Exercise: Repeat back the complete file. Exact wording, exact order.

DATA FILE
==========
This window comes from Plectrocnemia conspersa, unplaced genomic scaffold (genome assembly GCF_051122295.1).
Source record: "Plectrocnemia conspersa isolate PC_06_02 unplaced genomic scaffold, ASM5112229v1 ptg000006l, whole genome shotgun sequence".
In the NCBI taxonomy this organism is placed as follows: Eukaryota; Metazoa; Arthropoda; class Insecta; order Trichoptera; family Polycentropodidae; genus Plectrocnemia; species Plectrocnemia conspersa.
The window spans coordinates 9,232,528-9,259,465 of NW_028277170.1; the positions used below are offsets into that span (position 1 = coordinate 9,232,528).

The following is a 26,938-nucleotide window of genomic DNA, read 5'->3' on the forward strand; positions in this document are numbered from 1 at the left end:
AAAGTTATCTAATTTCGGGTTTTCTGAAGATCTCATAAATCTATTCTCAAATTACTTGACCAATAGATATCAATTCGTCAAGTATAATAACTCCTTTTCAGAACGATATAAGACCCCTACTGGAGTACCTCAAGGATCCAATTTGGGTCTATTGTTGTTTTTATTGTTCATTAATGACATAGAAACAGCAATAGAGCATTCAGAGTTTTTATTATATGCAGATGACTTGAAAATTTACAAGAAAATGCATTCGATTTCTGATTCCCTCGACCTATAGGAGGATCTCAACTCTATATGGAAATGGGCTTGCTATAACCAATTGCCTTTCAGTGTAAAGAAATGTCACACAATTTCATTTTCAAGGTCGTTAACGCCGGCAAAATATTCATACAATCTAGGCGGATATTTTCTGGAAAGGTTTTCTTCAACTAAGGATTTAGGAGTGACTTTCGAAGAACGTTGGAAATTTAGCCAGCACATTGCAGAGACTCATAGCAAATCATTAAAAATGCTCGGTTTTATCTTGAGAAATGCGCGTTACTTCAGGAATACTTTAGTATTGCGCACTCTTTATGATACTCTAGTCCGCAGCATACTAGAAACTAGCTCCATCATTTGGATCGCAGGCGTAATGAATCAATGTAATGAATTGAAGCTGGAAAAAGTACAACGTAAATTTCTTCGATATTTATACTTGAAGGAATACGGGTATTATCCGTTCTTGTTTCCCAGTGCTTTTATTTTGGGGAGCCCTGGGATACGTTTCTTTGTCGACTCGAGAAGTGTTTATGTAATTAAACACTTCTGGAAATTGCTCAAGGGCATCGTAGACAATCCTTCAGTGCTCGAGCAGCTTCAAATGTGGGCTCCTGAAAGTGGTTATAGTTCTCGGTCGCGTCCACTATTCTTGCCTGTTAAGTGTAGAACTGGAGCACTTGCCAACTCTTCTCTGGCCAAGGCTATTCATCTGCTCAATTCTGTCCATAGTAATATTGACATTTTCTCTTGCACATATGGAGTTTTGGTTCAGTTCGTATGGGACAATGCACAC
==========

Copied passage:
This window comes from Plectrocnemia conspersa, unplaced genomic scaffold (genome assembly GCF_051122295.1).
Source record: "Plectrocnemia conspersa isolate PC_06_02 unplaced genomic scaffold, ASM5112229v1 ptg000006l, whole genome shotgun sequence".
In the NCBI taxonomy this organism is placed as follows: Eukaryota; Metazoa; Arthropoda; class Insecta; order Trichoptera; family Polycentropodidae; genus Plectrocnemia; species Plectrocnemia conspersa.
The window spans coordinates 9,232,528-9,259,465 of NW_028277170.1; the positions used below are offsets into that span (position 1 = coordinate 9,232,528).

The following is a 26,938-nucleotide window of genomic DNA, read 5'->3' on the forward strand; positions in this document are numbered from 1 at the left end:
AAAGTTATCTAATTTCGGGTTTTCTGAAGATCTCATAAATCTATTCTCAAATTACTTGACCAATAGATATCAATTCGTCAAGTATAATAACTCCTTTTCAGAACGATATAAGACCCCTACTGGAGTACCTCAAGGATCCAATTTGGGTCTATTGTTGTTTTTATTGTTCATTAATGACATAGAAACAGCAATAGAGCATTCAGAGTTTTTATTATATGCAGATGACTTGAAAATTTACAAGAAAATGCATTCGATTTCTGATTCCCTCGACCTATAGGAGGATCTCAACTCTATATGGAAATGGGCTTGCTATAACCAATTGCCTTTCAGTGTAAAGAAATGTCACACAATTTCATTTTCAAGGTCGTTAACGCCGGCAAAATATTCATACAATCTAGGCGGATATTTTCTGGAAAGGTTTTCTTCAACTAAGGATTTAGGAGTGACTTTCGAAGAACGTTGGAAATTTAGCCAGCACATTGCAGAGACTCATAGCAAATCATTAAAAATGCTCGGTTTTATCTTGAGAAATGCGCGTTACTTCAGGAATACTTTAGTATTGCGCACTCTTTATGATACTCTAGTCCGCAGCATACTAGAAACTAGCTCCATCATTTGGATCGCAGGCGTAATGAATCAATGTAATGAATTGAAGCTGGAAAAAGTACAACGTAAATTTCTTCGATATTTATACTTGAAGGAATACGGGTATTATCCGTTCTTGTTTCCCAGTGCTTTTATTTTGGGGAGCCCTGGGATACGTTTCTTTGTCGACTCGAGAAGTGTTTATGTAATTAAACACTTCTGGAAATTGCTCAAGGGCATCGTAGACAATCCTTCAGTGCTCGAGCAGCTTCAAATGTGGGCTCCTGAAAGTGGTTATAGTTCTCGGTCGCGTCCACTATTCTTGCCTGTTAAGTGTAGAACTGGAGCACTTGCCAACTCTTCTCTGGCCAAGGCTATTCATCTGCTCAATTCTGTCCATAGTAATATTGACATTTTCTCTTGCACATATGGAGTTTTGGTTCAGTTCGTATGGGACAATGCACAC